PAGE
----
Throughout the hike today I was very relaxed and spent the time just reflecting on the whole experience. I loved every minute of it. I love the exhilaration, the adrenaline and the views. I’m pretty sure I would be doing the Everest Base Camp hike at some point in the future, hopefully better prepared with what I’ve learned. And I’ve learned so much during this trip. About what I’m actually capable of, new skills of the outdoorsy living, other people, and other lifestyles.
Getting to the top at the Base Camp was an accomplishment, sure, but what I will remember most is days and days of the journey itself. Sometimes it was fun, sometimes it was easy, other times it was hard, and others times it was a little overwhelming. And how you experience it all depends on how you perceive these things – if you choose to complain and whine, that’s what they will all just boil down to. A miserable experience. But if you choose to take all of them with stride, you’ll end up feeling pretty happy with the whole package deal. You see many types of people during this expedition with many types of personalities. The complainers, the ones who are determined, the ones who are reflective, and the ones who always look at the glass half empty.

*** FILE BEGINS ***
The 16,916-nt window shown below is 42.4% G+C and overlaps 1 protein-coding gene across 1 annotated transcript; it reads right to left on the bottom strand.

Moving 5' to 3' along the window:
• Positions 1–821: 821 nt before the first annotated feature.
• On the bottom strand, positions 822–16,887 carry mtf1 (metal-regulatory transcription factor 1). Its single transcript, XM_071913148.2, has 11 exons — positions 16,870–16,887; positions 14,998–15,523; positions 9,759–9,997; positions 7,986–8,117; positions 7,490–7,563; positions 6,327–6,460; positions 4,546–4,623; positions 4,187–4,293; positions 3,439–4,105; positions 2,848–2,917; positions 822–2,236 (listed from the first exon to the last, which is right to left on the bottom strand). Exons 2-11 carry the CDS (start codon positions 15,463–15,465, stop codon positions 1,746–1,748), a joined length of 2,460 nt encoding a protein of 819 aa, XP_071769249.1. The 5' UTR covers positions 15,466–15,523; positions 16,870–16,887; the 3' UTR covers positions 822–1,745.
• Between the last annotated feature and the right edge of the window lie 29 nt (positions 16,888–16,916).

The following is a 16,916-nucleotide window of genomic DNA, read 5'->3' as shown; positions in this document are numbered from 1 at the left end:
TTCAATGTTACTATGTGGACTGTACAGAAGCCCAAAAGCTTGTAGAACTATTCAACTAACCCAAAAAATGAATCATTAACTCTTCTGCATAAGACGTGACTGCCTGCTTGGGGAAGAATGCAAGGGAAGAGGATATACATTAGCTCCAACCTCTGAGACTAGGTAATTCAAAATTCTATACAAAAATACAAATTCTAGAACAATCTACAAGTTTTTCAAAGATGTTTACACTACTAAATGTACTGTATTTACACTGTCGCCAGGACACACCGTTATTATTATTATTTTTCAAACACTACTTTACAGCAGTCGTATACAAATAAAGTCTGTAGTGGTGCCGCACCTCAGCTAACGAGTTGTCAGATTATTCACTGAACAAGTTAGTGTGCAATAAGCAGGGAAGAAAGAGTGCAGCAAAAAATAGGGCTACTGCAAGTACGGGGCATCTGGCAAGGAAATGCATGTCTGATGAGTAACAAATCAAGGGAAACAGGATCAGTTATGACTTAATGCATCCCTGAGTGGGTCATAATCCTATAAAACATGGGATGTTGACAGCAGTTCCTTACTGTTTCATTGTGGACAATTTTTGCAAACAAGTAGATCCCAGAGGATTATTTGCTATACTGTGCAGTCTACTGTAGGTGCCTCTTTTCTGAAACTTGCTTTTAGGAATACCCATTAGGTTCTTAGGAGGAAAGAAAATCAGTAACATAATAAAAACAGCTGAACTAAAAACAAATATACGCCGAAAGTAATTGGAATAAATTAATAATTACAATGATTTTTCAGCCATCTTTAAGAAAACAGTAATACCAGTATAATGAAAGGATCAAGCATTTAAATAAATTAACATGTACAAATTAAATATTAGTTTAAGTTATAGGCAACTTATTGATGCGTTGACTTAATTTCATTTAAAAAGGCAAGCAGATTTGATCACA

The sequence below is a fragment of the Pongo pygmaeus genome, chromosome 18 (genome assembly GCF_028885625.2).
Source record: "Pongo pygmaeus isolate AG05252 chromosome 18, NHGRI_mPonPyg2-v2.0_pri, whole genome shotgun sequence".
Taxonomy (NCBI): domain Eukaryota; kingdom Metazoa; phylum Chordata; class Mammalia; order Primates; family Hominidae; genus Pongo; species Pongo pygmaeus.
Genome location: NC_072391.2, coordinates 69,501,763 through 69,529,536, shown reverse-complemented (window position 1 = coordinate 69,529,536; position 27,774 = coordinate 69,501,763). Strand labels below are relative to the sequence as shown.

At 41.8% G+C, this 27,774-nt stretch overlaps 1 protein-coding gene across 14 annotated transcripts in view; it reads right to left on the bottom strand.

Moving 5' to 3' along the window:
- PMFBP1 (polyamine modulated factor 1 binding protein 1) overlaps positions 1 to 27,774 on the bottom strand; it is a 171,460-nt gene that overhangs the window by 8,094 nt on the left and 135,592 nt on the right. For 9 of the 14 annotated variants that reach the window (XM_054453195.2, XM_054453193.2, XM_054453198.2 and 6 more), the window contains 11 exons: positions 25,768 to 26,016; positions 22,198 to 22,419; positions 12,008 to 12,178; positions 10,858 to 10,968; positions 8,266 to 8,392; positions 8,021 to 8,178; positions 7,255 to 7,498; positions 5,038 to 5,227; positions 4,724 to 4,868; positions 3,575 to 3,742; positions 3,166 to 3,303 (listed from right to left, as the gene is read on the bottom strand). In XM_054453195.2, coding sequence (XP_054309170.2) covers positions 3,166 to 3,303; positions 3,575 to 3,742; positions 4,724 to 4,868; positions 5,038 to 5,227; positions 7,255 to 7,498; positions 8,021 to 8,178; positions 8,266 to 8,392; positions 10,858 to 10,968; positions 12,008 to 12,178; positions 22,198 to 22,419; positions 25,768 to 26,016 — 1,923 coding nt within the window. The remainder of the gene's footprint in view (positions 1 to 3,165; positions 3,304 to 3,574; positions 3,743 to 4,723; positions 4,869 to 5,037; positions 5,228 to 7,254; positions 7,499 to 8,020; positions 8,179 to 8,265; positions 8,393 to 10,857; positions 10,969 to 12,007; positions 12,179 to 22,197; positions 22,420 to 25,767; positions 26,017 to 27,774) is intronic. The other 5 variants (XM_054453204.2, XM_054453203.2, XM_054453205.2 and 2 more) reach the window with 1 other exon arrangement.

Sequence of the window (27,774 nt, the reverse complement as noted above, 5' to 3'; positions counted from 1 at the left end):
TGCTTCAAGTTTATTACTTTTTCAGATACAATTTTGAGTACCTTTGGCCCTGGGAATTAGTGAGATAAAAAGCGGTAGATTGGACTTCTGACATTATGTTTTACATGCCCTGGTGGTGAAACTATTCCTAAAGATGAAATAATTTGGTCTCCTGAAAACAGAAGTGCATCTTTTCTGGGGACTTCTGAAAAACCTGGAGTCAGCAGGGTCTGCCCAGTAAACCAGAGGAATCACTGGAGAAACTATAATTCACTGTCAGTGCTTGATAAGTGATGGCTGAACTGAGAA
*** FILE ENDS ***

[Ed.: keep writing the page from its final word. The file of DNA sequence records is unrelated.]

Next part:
Me? I’m just very happy to be everywhere I have been.
Also I’ve just taken a long, well deserved shower. Civilisation is the bomb, son!
I underestimated: The power of positive thinking
I overestimated: my ‘vegan’ abilities. I ate a pile of meat when we came back.
Tips: Learn to always find happiness even in tough situations.
Freshly picked mushrooms and potatoes, but really I just wanted to eat an animal
Beautiful Aisyah with beautiful prayer flags!
What a trip it was. Unforgettable.